Quantum and Nuclear | Light, Sound and Waves

Calculating the brightness of a beam

Physics Narrative for 14-16 Supporting Physics Teaching

Power in the beam is determind by the energy of each photon and the number of photons emitted per second

The power switched to the heating by radiation pathway is set by the energy of each photon and the number of photons emitted per second. If the beam is not monochromatic, then you'll have to sum across all the frequencies of photons present in the beam, working out the product of activity and energy shifted for each frequency present. This is complex and time consuming but clear and simple in principle.

This power will ultimately fill a store, but the mechanisms will vary over the huge range of frequencies. Remember that lighting is just a part of what the radiations that make up the electromagnetic spectrum do. Heating (microwaves, infrared) is another significant process that is important to humans, as are the carrying of radio and television signals, as in episode 01. The photon description applies right across the range of radiations that make up the electromagnetic spectrum.

Beams can be pictured as directed streams of photons, but remember that this is only a picture – it's only on departure or arrival where we can be certain of the granularity. The intensity of a beam is just the power for each square metre of cross-section of the beam. So intensity is measured in watt metre-2. The greater the intensity, the brighter the beam, as more energy per second is detected by the absorbers placed in the beam (power = intensity × collision area of detector).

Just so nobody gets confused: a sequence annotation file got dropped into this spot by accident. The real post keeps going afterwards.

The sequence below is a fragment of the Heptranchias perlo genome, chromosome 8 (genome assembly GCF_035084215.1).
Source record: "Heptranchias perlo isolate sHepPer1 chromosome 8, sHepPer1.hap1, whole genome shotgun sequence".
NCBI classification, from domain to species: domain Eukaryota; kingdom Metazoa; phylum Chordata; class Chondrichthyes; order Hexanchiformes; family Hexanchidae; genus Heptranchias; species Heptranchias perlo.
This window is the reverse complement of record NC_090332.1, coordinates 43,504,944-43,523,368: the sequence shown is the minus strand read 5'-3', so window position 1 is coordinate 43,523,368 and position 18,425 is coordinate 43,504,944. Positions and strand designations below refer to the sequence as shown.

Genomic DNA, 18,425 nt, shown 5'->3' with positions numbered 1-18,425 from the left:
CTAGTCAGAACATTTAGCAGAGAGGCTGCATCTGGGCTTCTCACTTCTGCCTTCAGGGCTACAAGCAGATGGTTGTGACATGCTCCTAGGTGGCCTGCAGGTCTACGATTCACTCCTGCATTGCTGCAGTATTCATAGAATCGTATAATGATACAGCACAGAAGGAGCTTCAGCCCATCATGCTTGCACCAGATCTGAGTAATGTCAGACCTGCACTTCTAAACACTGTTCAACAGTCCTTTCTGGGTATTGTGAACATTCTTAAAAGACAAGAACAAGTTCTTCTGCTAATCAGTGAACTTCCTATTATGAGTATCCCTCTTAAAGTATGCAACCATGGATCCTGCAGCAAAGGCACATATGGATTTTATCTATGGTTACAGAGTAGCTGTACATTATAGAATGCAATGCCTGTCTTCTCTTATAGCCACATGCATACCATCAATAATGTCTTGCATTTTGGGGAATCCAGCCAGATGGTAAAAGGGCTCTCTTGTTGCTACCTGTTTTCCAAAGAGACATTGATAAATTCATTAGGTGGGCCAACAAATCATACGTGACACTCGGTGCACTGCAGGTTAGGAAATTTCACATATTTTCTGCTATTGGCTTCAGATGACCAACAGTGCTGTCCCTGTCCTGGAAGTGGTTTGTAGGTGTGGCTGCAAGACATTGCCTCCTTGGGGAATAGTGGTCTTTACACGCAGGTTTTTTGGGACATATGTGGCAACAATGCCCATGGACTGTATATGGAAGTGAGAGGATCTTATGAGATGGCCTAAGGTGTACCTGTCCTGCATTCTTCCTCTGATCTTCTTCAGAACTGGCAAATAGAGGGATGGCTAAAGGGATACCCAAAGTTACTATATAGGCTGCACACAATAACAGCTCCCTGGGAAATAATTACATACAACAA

Streams of photons plot the evolution of the beam

Beams have a history in travelling from source to detector. They may spread; be refracted; be reflected; or be partially absorbed. Each of these may have an effect on the intensity.

These effects can be accounted for in terms of the stream of photons picture. It's easy and perhaps helpful to speak as if the photons actually make the journey. If the beam goes through a fog, for example, you can describe the resultant reduction in intensity as a fraction of the photons being absorbed by each metre of fog traversed. This gives rise to an important pattern in radiation protection, which is met again later. A certain thickness of absorber is needed to reduce the chance that a photon makes it through: high up on mountains the ultraviolet photons have traversed less atmosphere to reach you, so there is a greater chance of each one making it through. Multiplied across a whole stream, this increased chance leads to more ultraviolet photons striking your skin. More chance of sunburn.

Spreading is a matter of geometry. For the beam, the same power is spread across increasing areas (measured at right angles to the beam); for the stream, the same number of photons intersects an increasing number of square metres.

Reflection at surfaces can be partial or complete: you can model both by altering the chance that each photon is reflected. Multiply across the whole stream to predict the behaviour of the beam. You can predict the angle of reflection by considering what each photon might do, and we come back to that in episode 03.

Refraction is again a matter of considering the chance that each photon takes a particular path. Again, there is more on that in episode 03.

is exhibited by Photoelectric Effect
can be explained by the Bohr Model
can be described by the relation E=hf
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